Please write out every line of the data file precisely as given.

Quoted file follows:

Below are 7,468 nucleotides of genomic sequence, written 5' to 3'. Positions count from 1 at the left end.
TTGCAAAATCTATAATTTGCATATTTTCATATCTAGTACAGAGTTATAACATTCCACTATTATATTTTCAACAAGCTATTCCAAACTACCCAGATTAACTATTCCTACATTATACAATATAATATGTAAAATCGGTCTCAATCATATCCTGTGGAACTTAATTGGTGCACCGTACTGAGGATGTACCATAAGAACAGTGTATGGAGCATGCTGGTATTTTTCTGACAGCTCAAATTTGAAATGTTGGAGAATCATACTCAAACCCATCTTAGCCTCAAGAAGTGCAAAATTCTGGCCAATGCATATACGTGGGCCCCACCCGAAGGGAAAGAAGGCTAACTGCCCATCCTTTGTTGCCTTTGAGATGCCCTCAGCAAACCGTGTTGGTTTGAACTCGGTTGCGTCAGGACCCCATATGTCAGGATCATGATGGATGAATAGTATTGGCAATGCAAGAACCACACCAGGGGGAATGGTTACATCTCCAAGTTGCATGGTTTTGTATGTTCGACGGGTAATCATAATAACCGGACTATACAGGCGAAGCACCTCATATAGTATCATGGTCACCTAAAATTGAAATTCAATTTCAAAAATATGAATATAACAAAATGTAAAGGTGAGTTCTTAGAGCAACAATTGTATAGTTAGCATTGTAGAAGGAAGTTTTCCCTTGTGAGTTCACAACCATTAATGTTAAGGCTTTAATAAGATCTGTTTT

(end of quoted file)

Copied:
Below are 7,468 nucleotides of genomic sequence, written 5' to 3'. Positions count from 1 at the left end.
TTGCAAAATCTATAATTTGCATATTTTCATATCTAGTACAGAGTTATAACATTCCACTATTATATTTTCAACAAGCTATTCCAAACTACCCAGATTAACTATTCCTACATTATACAATATAATATGTAAAATCGGTCTCAATCATATCCTGTGGAACTTAATTGGTGCACCGTACTGAGGATGTACCATAAGAACAGTGTATGGAGCATGCTGGTATTTTTCTGACAGCTCAAATTTGAAATGTTGGAGAATCATACTCAAACCCATCTTAGCCTCAAGAAGTGCAAAATTCTGGCCAATGCATATACGTGGGCCCCACCCGAAGGGAAAGAAGGCTAACTGCCCATCCTTTGTTGCCTTTGAGATGCCCTCAGCAAACCGTGTTGGTTTGAACTCGGTTGCGTCAGGACCCCATATGTCAGGATCATGATGGATGAATAGTATTGGCAATGCAAGAACCACACCAGGGGGAATGGTTACATCTCCAAGTTGCATGGTTTTGTATGTTCGACGGGTAATCATAATAACCGGACTATACAGGCGAAGCACCTCATATAGTATCATGGTCACCTAAAATTGAAATTCAATTTCAAAAATATGAATATAACAAAATGTAAAGGTGAGTTCTTAGAGCAACAATTGTATAGTTAGCATTGTAGAAGGAAGTTTTCCCTTGTGAGTTCACAACCATTAATGTTAAGGCTTTAATAAGATCTGTTTT